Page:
“Thanks, Mom,” are words we tend to remember when we hear them. I was surprised one day at my daughter’s reply when I responded, “You’re welcome. What has made you grateful?”
Our family had been invited to a social gathering which involved a very formal meal. We were all dressed in our finest, waiters placed napkins in our laps, the table was lavishly set with various items of flatware at each place, and the meal was served in several courses. Our five children, ranging in age from thirteen to twenty-four, were directed to sit at a different table from ours, a table where other young people, close to their ages, were seated. The tables were large, each with seating for twelve or more people.
My husband and I thoroughly enjoyed the evening, and from where I was sitting, it appeared that my young adult children were having a good time as well.
Determined to Train
Several years before, I had determined that educating and training my children would include social training, i.e., how to behave at social gatherings, how to meet people, proper table manners in formal situations, and how to engage someone in conversation. There were complaints, but good manners were required at our table, and we taught the children at a young age how to behave during a meal. I even remember discovering that one daughter was left-handed during a meal. I was instructing the children to place their napkins in their laps, leaving their left hand on the napkin and picking up their fork with their right hand. My very young daughter said, “But Mommy, it’s hard to hold a fork with my right hand.” Poor child. I quickly corrected myself.
Some evenings we required more formal manners, and other evenings Dad declared, “I have an announcement to make. This is a picnic.” This statement was a lighthearted way to indicate that everyone at the table could use their fingers to eat their chicken leg or other finger-type foods, but regular table manners were still taught and expected. Most meals were fun, as we recounted experiences of the day and the children answered questions about lessons they had studied that day. Some meals were more challenging. That’s the way it is with family life, isn’t it?
Practice Paid Off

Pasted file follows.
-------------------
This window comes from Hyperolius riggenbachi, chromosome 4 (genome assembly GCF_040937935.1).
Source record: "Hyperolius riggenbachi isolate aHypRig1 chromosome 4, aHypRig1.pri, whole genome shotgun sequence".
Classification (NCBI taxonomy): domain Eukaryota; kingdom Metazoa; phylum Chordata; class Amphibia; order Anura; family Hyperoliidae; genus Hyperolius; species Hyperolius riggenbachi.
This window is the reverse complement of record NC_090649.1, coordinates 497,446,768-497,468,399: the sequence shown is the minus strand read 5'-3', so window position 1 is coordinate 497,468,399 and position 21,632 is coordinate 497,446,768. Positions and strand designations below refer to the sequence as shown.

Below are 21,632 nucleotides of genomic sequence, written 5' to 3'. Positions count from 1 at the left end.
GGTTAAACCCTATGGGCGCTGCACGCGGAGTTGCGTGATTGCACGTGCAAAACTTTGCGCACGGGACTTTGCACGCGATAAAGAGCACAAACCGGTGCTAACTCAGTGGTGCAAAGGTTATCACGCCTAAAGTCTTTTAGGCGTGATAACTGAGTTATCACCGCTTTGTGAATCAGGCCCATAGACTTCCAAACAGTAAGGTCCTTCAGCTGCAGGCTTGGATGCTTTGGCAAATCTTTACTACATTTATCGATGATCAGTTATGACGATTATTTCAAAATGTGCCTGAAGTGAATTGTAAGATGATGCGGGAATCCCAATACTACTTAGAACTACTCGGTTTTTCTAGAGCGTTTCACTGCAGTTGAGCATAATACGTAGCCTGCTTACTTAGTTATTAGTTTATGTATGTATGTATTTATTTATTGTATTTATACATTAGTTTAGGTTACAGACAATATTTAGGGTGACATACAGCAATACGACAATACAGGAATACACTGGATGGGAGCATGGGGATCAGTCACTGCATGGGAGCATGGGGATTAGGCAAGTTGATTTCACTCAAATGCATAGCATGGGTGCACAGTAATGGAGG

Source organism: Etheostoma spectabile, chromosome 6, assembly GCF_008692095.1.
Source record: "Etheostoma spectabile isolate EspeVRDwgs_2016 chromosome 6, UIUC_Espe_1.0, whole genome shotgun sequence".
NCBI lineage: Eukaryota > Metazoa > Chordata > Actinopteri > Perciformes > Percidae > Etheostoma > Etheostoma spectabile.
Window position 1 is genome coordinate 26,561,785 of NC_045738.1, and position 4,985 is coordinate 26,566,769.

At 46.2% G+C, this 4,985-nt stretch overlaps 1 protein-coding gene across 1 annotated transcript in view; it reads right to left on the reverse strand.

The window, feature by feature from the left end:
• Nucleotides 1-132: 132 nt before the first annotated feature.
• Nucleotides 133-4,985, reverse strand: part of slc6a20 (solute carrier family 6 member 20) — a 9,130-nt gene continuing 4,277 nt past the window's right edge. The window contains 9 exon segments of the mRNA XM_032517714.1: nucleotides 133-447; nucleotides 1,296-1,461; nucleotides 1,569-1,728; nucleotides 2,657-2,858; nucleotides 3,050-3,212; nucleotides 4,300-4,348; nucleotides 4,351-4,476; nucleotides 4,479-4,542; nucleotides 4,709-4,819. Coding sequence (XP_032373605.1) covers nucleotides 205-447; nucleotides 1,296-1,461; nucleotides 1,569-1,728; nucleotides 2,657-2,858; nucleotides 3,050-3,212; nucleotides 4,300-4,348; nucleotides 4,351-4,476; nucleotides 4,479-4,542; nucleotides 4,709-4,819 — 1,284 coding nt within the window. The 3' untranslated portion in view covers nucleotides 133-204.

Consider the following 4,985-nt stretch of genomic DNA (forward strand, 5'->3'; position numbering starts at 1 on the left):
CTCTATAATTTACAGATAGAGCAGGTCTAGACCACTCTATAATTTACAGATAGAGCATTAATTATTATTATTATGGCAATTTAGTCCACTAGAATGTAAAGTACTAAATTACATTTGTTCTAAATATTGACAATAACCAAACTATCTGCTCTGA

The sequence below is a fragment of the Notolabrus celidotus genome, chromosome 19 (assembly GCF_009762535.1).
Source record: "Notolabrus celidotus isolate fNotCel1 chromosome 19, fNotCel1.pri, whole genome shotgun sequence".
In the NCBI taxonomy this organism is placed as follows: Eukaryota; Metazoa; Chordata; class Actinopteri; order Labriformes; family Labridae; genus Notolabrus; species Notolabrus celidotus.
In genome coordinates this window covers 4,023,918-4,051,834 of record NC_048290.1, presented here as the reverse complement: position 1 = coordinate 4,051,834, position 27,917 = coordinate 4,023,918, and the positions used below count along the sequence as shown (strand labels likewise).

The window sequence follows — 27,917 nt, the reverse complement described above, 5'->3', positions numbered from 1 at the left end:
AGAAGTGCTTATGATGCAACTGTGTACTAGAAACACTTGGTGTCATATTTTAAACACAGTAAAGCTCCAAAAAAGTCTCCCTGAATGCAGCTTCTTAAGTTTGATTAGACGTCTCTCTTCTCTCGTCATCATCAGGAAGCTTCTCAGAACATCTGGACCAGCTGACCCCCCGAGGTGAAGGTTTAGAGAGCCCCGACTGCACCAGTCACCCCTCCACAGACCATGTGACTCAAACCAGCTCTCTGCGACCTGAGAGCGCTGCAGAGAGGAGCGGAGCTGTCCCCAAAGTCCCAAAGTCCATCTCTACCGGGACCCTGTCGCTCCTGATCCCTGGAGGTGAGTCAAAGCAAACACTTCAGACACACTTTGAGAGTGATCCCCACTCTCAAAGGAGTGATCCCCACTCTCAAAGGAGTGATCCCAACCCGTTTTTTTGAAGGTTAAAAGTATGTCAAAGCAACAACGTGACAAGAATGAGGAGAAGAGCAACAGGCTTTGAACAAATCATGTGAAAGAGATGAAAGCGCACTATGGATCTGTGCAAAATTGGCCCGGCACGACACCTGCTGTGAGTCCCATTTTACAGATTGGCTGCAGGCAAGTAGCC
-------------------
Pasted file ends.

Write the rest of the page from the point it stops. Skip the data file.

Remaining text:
After the formal dining experience above, my daughter replied, “I was nervous before the meal. I knew what would be expected of me, but this wasn’t home, and the foods were not really familiar. I was excited when I realized I was comfortable. Sitting near my siblings helped because we all knew what to do. I was thankful for all the times you insisted on correct manners and behavior at the table. Some of the others at our table didn’t know what to do. They were obviously uncomfortable, and some even acted in ways that embarrassed the rest of us at the table. Anyway, thanks, Mom.”
I wish I could say my children were equally prepared for every new situation they encountered as they grew. The challenge to think about life experiences and prepare our children for them can be overwhelming.
Children are Childish
Why are we often surprised when our children behave like children, when they act childish or misbehave?
We adults too easily forget what it was like to be a child. We become frustrated or unhappy about our child’s behavior without really understanding the why behind their actions and attitudes. Some quick evaluation to find the source of your child’s actions can temper and refine your response to their misbehavior and bad attitudes.
Children will be childish. That fact doesn’t mean we excuse bad behavior, but it does influence how we deal with it. Poor behavior can be the result of a lack of training. When you are in a situation with your child where you realize the need for training, guide or assist your child in the proper behavior during the present circumstance, and plan a time for training later at home. This is one example of understanding misbehavior. Lack of training is one of several factors which can influence your child’s behavior..
Consider the Cause
There will be times when we don’t understand why our children are misbehaving. When we encounter poor behavior, we need to consider the cause. Could it be a lack of training on our part? It is easy to assume our children know more than they do. Intentionally training, step by step, day by day, will eventually reap benefits for you and for your children.
Leave a Reply